Source: Thrive, Children's Hospital Boston - November 29, 2016 Category: Pediatrics Authors: Lisa Fratt Tags: Our Patients’ Stories Advanced Fetal Care Center bilateral perisylvian polymicrogyria Dr. Benjamin Warf Dr. Christopher Elitt Second opinion ventriculomegaly Source Type: news

Cell-Free Fetal DNA Test Cost-effective as a Prenatal Screen Cell-Free Fetal DNA Test Cost-effective as a Prenatal Screen
A noninvasive prenatal test that examines cell-free fetal DNA in maternal plasma can help rule out common aneuploidies, such as Down syndrome, and reduce costs and risks related to amniocentesis.Medscape Medical News (Source: Medscape Medical News Headlines)
Source: Medscape Medical News Headlines - November 2, 2016 Category: Consumer Health News Tags: Pathology & Lab Medicine News Source Type: news

Precision medicine: What to know about cell-free DNA screening
With more women seeking tests for common chromosome conditions in pregnancy, many are now opting for newly developed non-invasive cell-free DNA (cfDNA) screening. But like all screening tests, it has limitations and isn ’t appropriate for all patients. Find out how cfDNA works and which of your patients may benefit from the screening. Anew continuing medical education (CME) module, developed by AMA in partnership with Scripps Translational Science Institute and The Jackson Laboratory, is helping physicians understand what the test detects, which patients benefit most from it, what to consider when ordering the test ...
Source: AMA Wire - August 31, 2016 Category: Journals (General) Authors: Troy Parks Source Type: news

Evidence of link between Zika virus and birth defect 'boosted'
ConclusionThis was a case study of two women in Brazil who had clinical symptoms of the Zika virus during pregnancy. Their babies were later diagnosed with microcephaly while still in the womb after ultrasound examination. Researchers aimed to detect the Zika virus in amniotic fluid and conduct DNA analysis to ascertain the geographic origin of the virus.   Since 2015, Brazil has seen 4,783 cases of microcephaly in newborn babies, 20 times higher than in previous years. Microcephaly is associated with a number of causes, including: genetic disorders alcohol and drug use maternal malnutrition transmission ...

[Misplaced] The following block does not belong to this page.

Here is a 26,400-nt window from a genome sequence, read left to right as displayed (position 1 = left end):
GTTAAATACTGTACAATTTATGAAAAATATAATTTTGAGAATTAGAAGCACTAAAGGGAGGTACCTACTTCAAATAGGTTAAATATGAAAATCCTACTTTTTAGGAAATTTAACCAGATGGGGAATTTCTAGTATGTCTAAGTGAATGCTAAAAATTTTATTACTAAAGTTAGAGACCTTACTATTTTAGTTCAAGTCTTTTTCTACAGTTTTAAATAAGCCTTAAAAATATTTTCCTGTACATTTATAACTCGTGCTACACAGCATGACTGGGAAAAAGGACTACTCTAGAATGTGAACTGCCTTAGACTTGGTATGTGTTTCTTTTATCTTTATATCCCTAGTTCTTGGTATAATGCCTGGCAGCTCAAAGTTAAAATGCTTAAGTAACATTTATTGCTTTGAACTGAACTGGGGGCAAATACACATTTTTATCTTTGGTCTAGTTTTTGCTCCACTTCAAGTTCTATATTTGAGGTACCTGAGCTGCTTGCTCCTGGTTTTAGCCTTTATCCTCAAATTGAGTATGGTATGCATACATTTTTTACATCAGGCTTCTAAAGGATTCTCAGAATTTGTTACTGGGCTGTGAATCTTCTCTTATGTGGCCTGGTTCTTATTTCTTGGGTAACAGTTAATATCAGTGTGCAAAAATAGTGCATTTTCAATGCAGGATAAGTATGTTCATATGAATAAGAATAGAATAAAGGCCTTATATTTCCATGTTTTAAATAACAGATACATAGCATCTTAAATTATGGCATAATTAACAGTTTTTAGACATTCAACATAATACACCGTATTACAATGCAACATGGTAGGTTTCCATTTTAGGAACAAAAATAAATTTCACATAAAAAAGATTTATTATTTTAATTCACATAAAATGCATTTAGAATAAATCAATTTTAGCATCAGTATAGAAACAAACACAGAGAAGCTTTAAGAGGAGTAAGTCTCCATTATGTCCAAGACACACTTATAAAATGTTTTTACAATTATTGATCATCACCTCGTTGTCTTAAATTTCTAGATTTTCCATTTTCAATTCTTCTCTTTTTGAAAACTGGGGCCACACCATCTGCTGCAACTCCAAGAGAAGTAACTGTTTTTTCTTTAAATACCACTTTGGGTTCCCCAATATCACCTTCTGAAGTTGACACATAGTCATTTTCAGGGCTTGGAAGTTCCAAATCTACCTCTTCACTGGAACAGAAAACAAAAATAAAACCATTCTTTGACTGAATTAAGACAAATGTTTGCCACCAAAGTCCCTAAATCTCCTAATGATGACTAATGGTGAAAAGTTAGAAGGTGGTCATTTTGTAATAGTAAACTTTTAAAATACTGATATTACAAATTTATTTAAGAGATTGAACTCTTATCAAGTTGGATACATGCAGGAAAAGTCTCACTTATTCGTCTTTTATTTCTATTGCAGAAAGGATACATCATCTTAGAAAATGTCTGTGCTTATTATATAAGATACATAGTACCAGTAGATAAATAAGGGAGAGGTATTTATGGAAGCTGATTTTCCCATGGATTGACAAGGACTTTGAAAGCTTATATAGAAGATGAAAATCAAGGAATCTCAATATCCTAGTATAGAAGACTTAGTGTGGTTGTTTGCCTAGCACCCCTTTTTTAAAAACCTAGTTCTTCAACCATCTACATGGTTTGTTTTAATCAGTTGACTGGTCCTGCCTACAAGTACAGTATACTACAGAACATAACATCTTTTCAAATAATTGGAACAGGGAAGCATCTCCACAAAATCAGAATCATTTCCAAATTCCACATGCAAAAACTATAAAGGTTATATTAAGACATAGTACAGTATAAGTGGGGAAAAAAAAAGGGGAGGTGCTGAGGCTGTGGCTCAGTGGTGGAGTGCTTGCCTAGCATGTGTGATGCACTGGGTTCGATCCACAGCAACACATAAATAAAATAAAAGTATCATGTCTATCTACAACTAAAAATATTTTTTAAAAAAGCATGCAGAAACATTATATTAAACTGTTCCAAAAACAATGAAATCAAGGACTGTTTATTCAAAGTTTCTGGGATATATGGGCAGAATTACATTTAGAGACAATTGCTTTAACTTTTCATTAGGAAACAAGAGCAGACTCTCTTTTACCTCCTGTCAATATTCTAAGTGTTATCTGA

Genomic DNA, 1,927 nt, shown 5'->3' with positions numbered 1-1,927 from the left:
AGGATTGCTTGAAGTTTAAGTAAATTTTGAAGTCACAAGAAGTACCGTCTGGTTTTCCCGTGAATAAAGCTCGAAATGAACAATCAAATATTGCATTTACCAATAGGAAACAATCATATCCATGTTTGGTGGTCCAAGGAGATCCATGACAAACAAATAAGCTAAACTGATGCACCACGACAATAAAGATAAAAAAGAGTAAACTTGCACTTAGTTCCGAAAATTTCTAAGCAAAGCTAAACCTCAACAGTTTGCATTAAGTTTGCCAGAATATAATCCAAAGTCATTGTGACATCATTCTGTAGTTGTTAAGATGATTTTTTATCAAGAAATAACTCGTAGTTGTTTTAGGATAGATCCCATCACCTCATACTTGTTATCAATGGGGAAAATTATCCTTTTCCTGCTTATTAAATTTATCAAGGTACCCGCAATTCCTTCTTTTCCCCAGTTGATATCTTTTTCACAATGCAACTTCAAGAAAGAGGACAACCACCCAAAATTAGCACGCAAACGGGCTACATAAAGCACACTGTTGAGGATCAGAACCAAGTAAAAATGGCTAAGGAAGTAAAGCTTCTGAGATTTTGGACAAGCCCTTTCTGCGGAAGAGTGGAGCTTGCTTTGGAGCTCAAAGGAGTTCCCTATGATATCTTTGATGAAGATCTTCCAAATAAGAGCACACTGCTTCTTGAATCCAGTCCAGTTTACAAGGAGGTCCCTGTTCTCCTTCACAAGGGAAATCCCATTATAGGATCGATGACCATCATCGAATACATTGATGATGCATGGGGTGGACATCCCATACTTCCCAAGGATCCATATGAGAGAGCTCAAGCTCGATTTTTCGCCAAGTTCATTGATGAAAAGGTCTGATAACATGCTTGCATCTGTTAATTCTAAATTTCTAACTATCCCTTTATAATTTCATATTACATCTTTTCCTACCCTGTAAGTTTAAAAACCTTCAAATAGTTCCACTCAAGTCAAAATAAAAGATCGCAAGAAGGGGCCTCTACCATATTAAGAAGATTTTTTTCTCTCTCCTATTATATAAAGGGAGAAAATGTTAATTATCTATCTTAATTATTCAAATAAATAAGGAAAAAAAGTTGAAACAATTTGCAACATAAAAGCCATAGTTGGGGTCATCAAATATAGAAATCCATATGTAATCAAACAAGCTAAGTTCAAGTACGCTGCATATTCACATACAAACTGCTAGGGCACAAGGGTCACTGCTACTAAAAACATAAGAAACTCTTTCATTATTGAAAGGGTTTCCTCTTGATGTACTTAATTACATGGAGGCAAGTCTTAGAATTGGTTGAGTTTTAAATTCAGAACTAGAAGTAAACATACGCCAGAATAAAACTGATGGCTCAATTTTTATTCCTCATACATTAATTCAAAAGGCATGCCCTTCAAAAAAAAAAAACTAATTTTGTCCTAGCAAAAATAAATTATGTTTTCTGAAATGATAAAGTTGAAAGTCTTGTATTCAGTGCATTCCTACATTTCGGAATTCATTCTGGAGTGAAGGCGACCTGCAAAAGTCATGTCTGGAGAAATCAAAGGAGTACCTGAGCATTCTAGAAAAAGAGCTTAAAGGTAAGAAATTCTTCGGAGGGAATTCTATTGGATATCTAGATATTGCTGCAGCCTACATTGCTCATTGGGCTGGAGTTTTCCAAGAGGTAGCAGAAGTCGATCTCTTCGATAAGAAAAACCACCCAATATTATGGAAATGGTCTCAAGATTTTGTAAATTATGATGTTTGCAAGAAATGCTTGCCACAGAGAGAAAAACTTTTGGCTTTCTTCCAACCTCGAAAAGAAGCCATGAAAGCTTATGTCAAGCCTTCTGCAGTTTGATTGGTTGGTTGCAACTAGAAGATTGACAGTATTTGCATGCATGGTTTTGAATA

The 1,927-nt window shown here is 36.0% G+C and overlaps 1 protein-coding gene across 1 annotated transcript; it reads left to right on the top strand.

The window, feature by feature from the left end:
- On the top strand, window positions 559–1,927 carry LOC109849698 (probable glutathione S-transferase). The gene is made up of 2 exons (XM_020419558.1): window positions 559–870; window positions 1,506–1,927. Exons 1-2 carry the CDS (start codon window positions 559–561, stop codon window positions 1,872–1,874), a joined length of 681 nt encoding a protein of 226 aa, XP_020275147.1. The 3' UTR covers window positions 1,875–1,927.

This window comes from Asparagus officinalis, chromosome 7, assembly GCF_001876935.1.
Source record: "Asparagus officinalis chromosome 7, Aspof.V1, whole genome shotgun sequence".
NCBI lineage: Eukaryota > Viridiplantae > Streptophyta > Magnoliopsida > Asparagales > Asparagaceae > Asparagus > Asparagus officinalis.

Source: NHS News Feed - February 18, 2016 Category: Consumer Health News Tags: Medical practice Pregnancy/child Neurology Source Type: news

OB-GYNS: Stick with CDC Zika Guidelines
(MedPage Today) -- Special SMFM session clarifies role of serial ultrasound, amniocentesis (Source: MedPage Today Infectious Disease)
Source: MedPage Today Infectious Disease - February 6, 2016 Category: Infectious Diseases Source Type: news

Study may show a way to predict whether children with a genetic disorder will develop autism or psychosis
Doctors and researchers have long known that children who are missing about 60 genes on a certain chromosome are at a significantly elevated risk for developing either a disorder on the autism spectrum or psychosis — that is, any mental disorder characterized by delusions and hallucinations, including schizophrenia. But there has been no way to predict which child with the abnormality might be at risk for which disorder. New findings by researchers at UCLA and the University of Pittsburgh are the first to suggest a potential way to make that determination. In a study published in PLOS One, the researchers report havi...
Source: UCLA Newsroom: Health Sciences - July 24, 2015 Category: Universities & Medical Training Source Type: news

Will Even a Cholesterol Test Help Identify Cancer?
Image via Shutterstock By Meredith Salisbury Early detection is one of the most effective ways to beat cancer. That's why some recent studies, in which scientists detected it in people long before symptoms began, have cancer researchers so excited. The coolest part? These scientists weren't even looking for signs of cancer. DNA-based detection tools have gotten sensitive enough that it now appears possible to identify precancerous cells. For years, people thought cancer was like a toggle switch: a good cell goes bad, and flip! Cancer. If that cell divides rapidly enough, and successfully evades the immune system, it grows ...
Source: Science - The Huffington Post - July 20, 2015 Category: Science Source Type: news

New Down's syndrome blood test 'would cut miscarriage risk'
Experts believe a new non-invasive Down's syndrome test which could soon be available on the NHS would radically change pregnancy screening (Source: Telegraph Health)
Source: Telegraph Health - June 6, 2015 Category: Consumer Health News Tags: test scan pregnancy baby pregnant chromosome ultrasound amniocentesis Down's syndrome Source Type: news

New Down’s syndrome test more accurate than current screening